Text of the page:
During a U.S. Department of State briefing on U.S. child abductions to Japan, Assistant Secretary of State Kurt Campbell spoke about persuading Japan to join The Hague.

“The President also very strongly affirmed the Japanese decision to enter into The Hague Convention,” Campbell said. “He asked that these steps be taken clearly and that the necessary implementing legislation would be addressed.

“This is a human tragedy, that unless you get to experience and get to know these brave parents, it’s just impossible to imagine,” Campbell said.

Getting Japan to join The Hague would be helpful, but McPike says it will not be enough, by itself, to bring back all the missing children.

“The Hague is not enforceable,” McPike said. “The decision to comply with a Hague return is determined by the courts of the abducting country. To solve the problem requires reform of the Japanese system.  They need to hold courts and judges responsible for following the law.  They need to enforce kidnapping laws consistently and they need to provide for joint-custody.”

There have also been concerns about the lack of action from the U.S. per policy, the U.S. Department of State has not formally requested from Japan the return of any abducted U.S. children.

Kai and Koh together laughing in happier times. (Courtesy photo.)

Susan Jacobs, a special adviser for children’s issues for the U.S. Department of State, said that individual cases are raised with the permission of parents and the parents are updated on these discussions. However, most parents say they have not been told of their personal cases being discussed with Japanese government officials.

Ironically, Japan refuses to return U.S. children but they want their own citizens who are abducted to be returned. From 1978-1981, about 16 Japanese teenagers were abducted by North Korea. Five of those children were returned and about six have died. The others are still missing. Japan has come to the U.S. and the U.N. asking for help to get North Korea to return these children.

U.S. Secretary of State Hillary Clinton and President Barack Obama have met with Japanese families and assured they would provide help. Yet they have not met with any U.S. parents about their children being abducted to Japan, giving the appearance that they are more concerned with helping Japan.

Parents also question efforts by the U.S. Department of State because of the Mary Lake case.

In 2005, William Lake’s daughter was abducted by his ex-wife and taken to Japan. No one in the Lake family was Japanese, but William’s ex-wife knew of Japan’s custody laws.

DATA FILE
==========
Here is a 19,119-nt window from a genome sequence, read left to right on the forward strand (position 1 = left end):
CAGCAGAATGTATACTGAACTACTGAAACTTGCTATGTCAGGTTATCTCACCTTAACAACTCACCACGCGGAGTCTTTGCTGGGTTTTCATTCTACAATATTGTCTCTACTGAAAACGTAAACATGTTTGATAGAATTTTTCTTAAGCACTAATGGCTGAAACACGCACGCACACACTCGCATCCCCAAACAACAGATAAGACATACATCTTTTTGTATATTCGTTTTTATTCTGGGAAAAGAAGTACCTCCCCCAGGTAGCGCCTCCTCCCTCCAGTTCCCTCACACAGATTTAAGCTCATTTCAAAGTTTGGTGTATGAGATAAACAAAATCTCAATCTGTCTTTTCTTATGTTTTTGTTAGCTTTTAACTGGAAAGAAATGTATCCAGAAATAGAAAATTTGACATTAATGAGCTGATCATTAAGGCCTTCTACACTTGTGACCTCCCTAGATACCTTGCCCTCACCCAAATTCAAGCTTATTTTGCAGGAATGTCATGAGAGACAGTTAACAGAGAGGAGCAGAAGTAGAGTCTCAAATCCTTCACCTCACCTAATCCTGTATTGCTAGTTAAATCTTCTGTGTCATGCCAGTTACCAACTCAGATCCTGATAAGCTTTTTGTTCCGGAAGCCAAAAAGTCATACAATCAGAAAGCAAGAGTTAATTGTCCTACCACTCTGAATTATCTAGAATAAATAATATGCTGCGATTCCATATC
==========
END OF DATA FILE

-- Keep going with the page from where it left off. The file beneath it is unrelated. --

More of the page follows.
On August 24, 2011, Mary Lake went to the U.S. Consulate in Japan and spoke with an official who told her to return home to her abductor since she did not have the money for a plane ticket to the states. Pressure was put on the U.S. Consulate and they aided Mary Lake’s effort to go home to her father the second time.

The return of Mary Lake gave parents of abducted children a small glimmer of hope for their own cases. For McPike and others like Jeffrey Morehouse and Randy Collins, getting their children back has become a daily job.

Morehouse and Collins serve as regional directors for Bring Abducted Children Home (BACHome), an organization established in 2010 to raise awareness of the missing U.S. citizen children kidnapped to in Japan.

Both men testified before the California State Senate Judiciary Committee for Senate Bill 1206 – Child Abduction Prevention. This is just one of many hearings they have attended to gather support.

During his testimony, Morehouse explained that he dropped his son Mochi off with his ex-wife for a parental visit in 2010. His ex-wife had threatened to kidnap Mochi before but the passport policy stated “when both parents have custody of the child, and the child is taken out of the country by one of the parents without consent of the other parent, it is punishable by criminal law.”

The Portland consulate violated the policy and provided his ex-wife with the passport for Mochi. Six days later he received a phone call from the police telling him his wife and child were missing. His wife kidnapped their son to Japan.

“In that moment, my life was shattered,” Morehouse said. “My days became consumed with dealing with local law enforcement, the U.S. Department of State, Japanese consular officials and anything I could think of to find my little boy.

“Every morning I wake up twice. The first time, I rush out of bed and prepare to get him ready for school. I can hear his voice in my head and my heart skips a beat. And then I really wake up and realize he’s still missing. The ongoing nightmare continues. The last time I held his hand, the last time I heard his voice was on Father’s Day 2010 and I’m still spending every day trying to locate my son.”

Morehouse, Collins and the other members of BacHome continue to exhaust their resources to locate their children.

They recently wrote a letter in advance of Clinton’s July 8 trip to Japan. Urging officials to help return their children, it was addressed to the Prime Minister to the Los Angeles consulate, four other Japanese consulates, members of the media, the Department of State, White House Office staff, all U.S. Senate offices, and members of the House of Representatives.

During Clinton’s visit about 40 parents of abducted children in Japan participated in a rally attempting to secure her help in pressuring Japan to address the issue of child custody.

Parents will continue to fight and hope that those in charge take notice and urge Japan to return their children.

“Imagine that tomorrow your child is going to be abducted,” Collins said. “What would you do today to prevent that from happening tomorrow?”

“I haven’t seen or heard from my son in almost four years. I don’t know what he’s thinking. But I did everything my government told me I was supposed to do to protect my son. I did everything that the courts told me to do to protect my son. Nobody protected my son.”